[A guest post from our friend Mark B]: This week we mark the anniversary of the death of Helmuth Gunther Huebener, a Latter-day Saint young man who was executed by the Nazi regime for treason on October 27, 1942, at the young age of 17. He is one of my favorite Mormons.
Helmuth was born in Hamburg, Germany, in 1925 where he and his mother attended the Sankt Georg branch of the Church of Jesus Christ of Latter-day Saints. He was a personable and responsible young man who was well-liked by both his peers and adults. [On a personal note, I served a mission in Hamburg. While there, I met a few of the old-timers who remembered him and who first told me his story.] He and his close friends in the church, Rudolph (Rudi) Wobbe and Karl-Heinz Schnibbe participated in church activities and the Boy Scouts. As Nazis did away with the Boy Scout program, these boys were soon required to join the Hitler Youth. Helmuth participated in Kristallnacht, where the homes and businesses of Jewish Germans were vandalized, and it was at this time he started to question his loyalty to the Third Reich. Helmuth’s friend, Karl-Heinz, was even more rebellious, and was expelled from the Hitler Youth for punching his leader in the face. This act earns him a virtual high-five from me, across the decades, as well as a sic semper tyrannis.
In 1941, the boys gained access to a short wave radio and began listening to BBC broadcasts about the war. (At this point even the possession of a short wave radio was considered an act of treason.) They realized that the BBC reporting was different from the reports coming from the Nazi government, in particular the news about the progress of the war and the number of German casualties. These young men became official enemies of the State and genuine Nazi resistance fighters when they began transcribing the BBC broadcasts into German, printing them as leaflets, and distributing them around Hamburg, putting them in mailboxes and posting them in public places. One of Helmuth’s co-workers reported him to the SS and he was immediately arrested.
The boys understood the danger they were in and had already agreed that if one of them were caught, he would claim to have been acting alone, thus deflecting guilt from the other two. For two days after his arrest, Helmuth shielded his friends, but after intense questioning (we in the United States today might call it enhanced interrogation techniques), his questioners learned the names of his associates. Helmuth was 16 at the time, and reasoned, incorrectly it turned out, that the death penalty would not apply to him as a minor. However, he feared for his friend, Karl-Heinz, who was 17, so he told his interrogators that Schnibbe was only marginally involved. This falsehood undoubtedly saved saved Schnibbe’s life. Although his mother and local church members appealed for clemency, the Volksgericht, knows as the Blood Tribunal, sentenced this young man to death, and the sentence was carried out on October 27, 1942, in the prison at Berlin-Ploetzensee. Both Rudi and Karl-Heinz served prison sentences, and Karl-Heinz was later also imprisoned by the Soviets.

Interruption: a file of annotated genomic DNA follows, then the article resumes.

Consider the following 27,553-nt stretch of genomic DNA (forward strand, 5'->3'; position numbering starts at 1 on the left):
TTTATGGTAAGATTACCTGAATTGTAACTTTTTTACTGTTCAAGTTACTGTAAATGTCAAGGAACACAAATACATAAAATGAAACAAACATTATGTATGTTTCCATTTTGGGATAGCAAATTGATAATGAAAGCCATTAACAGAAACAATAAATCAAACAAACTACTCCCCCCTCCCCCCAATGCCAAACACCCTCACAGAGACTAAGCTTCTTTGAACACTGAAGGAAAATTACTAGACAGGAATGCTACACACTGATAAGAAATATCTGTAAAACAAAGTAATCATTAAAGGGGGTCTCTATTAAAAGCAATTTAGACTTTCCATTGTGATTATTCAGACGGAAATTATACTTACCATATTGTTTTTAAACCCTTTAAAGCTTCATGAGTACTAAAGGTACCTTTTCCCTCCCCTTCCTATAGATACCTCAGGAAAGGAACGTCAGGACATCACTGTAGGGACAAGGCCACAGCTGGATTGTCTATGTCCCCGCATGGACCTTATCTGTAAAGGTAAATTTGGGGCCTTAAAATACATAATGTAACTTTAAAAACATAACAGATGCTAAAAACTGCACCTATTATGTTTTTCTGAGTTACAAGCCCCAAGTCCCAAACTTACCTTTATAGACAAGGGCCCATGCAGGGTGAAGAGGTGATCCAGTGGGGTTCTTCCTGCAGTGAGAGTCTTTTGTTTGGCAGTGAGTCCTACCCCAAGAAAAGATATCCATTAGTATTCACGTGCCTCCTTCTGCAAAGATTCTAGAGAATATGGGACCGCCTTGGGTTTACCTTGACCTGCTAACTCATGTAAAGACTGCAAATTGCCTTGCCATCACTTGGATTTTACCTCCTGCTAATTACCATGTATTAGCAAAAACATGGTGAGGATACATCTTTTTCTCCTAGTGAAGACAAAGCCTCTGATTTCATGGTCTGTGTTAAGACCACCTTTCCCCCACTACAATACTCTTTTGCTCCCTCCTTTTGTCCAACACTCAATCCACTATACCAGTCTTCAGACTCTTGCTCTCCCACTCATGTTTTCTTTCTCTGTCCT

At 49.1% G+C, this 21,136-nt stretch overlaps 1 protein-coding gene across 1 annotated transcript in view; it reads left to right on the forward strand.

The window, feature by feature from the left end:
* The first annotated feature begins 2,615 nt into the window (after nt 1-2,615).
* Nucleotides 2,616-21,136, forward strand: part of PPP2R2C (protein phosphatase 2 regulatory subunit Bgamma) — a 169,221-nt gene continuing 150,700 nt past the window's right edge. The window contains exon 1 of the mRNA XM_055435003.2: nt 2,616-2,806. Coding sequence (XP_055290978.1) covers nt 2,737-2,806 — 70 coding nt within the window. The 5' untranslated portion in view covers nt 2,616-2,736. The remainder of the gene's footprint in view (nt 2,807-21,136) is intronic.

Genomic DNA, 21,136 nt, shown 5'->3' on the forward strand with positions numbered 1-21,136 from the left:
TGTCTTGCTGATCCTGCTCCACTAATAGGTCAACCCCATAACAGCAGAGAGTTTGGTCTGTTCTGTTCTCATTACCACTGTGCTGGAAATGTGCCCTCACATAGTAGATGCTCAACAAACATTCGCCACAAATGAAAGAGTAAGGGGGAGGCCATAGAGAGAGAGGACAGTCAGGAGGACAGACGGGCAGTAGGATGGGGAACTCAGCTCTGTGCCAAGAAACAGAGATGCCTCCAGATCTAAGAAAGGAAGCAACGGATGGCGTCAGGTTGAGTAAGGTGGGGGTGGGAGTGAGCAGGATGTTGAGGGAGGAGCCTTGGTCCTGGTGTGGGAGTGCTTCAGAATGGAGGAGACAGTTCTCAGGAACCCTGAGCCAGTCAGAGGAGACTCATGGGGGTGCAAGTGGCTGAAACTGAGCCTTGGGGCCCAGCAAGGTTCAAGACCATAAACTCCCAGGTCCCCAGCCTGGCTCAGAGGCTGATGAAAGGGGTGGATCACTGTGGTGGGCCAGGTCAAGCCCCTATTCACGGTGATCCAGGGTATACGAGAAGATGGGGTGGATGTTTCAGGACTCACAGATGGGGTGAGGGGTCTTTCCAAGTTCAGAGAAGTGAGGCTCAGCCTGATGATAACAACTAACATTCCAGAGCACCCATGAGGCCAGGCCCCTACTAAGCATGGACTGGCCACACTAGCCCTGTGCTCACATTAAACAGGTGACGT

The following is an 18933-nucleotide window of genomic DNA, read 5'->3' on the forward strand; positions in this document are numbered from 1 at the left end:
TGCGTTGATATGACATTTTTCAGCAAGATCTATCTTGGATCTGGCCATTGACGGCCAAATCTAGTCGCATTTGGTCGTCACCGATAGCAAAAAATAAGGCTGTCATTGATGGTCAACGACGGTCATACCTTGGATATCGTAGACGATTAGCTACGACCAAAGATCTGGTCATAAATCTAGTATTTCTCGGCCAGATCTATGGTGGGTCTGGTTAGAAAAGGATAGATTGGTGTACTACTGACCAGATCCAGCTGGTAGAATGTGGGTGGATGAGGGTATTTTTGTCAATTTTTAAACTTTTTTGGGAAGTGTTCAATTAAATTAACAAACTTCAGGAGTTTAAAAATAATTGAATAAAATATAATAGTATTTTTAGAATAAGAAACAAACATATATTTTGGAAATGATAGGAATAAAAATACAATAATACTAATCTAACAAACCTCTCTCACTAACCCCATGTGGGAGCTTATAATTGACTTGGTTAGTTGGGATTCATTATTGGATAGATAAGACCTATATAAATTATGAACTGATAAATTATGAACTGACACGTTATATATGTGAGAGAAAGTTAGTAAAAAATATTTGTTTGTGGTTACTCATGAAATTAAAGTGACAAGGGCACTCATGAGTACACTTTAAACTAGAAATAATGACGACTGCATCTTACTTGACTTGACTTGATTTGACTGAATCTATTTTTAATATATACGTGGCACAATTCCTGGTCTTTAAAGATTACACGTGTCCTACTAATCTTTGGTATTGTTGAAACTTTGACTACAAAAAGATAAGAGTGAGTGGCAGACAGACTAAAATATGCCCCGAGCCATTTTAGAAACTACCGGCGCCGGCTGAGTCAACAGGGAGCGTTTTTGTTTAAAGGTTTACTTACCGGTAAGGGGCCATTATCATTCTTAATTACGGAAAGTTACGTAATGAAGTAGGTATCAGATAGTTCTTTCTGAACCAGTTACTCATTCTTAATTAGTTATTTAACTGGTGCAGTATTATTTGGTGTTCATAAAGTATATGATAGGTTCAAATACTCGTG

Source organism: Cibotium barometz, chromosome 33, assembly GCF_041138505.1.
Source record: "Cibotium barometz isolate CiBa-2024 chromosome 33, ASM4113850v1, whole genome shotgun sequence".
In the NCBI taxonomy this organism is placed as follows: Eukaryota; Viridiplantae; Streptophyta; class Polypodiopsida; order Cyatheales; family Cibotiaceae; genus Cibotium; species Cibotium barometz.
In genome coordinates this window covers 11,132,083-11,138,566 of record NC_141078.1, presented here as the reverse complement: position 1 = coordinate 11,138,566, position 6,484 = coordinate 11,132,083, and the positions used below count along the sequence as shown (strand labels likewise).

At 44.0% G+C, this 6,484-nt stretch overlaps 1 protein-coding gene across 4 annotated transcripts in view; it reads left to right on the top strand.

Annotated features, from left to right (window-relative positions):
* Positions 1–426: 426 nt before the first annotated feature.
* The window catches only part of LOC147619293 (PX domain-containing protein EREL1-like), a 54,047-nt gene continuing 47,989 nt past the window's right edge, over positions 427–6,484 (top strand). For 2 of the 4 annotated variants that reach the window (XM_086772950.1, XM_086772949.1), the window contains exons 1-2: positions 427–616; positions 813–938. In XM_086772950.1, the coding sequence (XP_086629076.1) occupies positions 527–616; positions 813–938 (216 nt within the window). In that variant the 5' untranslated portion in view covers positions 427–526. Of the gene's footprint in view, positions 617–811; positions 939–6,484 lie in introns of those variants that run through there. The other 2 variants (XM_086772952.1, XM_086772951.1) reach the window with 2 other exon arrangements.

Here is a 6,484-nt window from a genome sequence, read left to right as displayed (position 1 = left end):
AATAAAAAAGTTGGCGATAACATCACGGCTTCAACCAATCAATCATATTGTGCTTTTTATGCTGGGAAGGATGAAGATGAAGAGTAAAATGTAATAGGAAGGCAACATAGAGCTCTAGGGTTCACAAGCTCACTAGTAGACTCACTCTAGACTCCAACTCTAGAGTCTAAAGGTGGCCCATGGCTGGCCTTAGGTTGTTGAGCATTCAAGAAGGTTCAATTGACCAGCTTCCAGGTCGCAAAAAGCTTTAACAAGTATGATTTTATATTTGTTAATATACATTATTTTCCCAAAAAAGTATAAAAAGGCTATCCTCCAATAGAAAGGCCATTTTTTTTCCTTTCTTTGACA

It is very painful to know that the Sankt Georg branch president was a party member who had placed a sign on the door of the meetinghouse saying “No Jews Allowed”. Although there is no record of a church court, this branch president wrote “Excommunicated” on Helmuth’s membership record. His membership was posthumously restored and his membership record was amended to say “Excommunicated by mistake”. It really hurts to know that at the time when he most needed his church community, we failed him. However, he kept his faith to the very end.
On the morning of his death, he wrote a letter to a friend in the local LDS branch which included these words: ““My Father in heaven knows that I have done nothing wrong. I know that God lives and He will be the proper judge of this matter. I look forward to seeing you in a better place.”
If I were king of the church, I would issue a decree that the story of Helmuth, Rudi, and Karl-Heinz would be studied every year, in every youth and seminary class. We talk glibly about the tension between conscience and obedience, but these young men lived it. We should also give some credit to his mother, who raised him essentially as a single parent. It must have been terribly difficult, especially in wartime, and we can only guess at her pain when her son was taken from her in such a cruelly awful way. But she clearly succeeded in teaching him bravery and loyalty. Most importantly, at a time when the majority of the adults couldn’t tell right from wrong, she somehow managed to endow him with a moral compass which pointed true north.
The story of Helmuth Huebener is better known in Germany that it is among his co-religionists. Streets and youth centers in Germany bear his name, and Gunther Grass celebrated Huebener in his novel Local Anesthesia. Newberry-award winning author Susan Campbell Bartoletti has written about Huebener twice, in her 2005 book Growing Up in Hitler’s Shadow, and in her 2008 Huebener, The Boy Who Dared.